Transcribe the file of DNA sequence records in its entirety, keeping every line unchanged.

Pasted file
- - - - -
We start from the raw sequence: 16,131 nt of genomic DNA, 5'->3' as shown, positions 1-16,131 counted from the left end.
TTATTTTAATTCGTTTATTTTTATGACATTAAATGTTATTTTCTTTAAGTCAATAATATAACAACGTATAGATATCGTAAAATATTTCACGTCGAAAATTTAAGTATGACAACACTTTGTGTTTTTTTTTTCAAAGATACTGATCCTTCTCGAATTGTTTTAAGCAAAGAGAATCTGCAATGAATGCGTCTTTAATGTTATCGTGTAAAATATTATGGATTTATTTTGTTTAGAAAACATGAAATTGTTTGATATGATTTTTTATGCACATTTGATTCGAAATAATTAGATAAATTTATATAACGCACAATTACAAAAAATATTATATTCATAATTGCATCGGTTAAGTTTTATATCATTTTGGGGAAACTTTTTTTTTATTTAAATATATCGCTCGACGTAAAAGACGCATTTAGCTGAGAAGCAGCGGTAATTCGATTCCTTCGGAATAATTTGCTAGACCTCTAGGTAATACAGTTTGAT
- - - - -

We start from the raw sequence: 16,131 nt of genomic DNA, 5'->3' as shown, positions 1-16,131 counted from the left end.
TTATTTTAATTCGTTTATTTTTATGACATTAAATGTTATTTTCTTTAAGTCAATAATATAACAACGTATAGATATCGTAAAATATTTCACGTCGAAAATTTAAGTATGACAACACTTTGTGTTTTTTTTTTCAAAGATACTGATCCTTCTCGAATTGTTTTAAGCAAAGAGAATCTGCAATGAATGCGTCTTTAATGTTATCGTGTAAAATATTATGGATTTATTTTGTTTAGAAAACATGAAATTGTTTGATATGATTTTTTATGCACATTTGATTCGAAATAATTAGATAAATTTATATAACGCACAATTACAAAAAATATTATATTCATAATTGCATCGGTTAAGTTTTATATCATTTTGGGGAAACTTTTTTTTTATTTAAATATATCGCTCGACGTAAAAGACGCATTTAGCTGAGAAGCAGCGGTAATTCGATTCCTTCGGAATAATTTGCTAGACCTCTAGGTAATACAGTTTGAT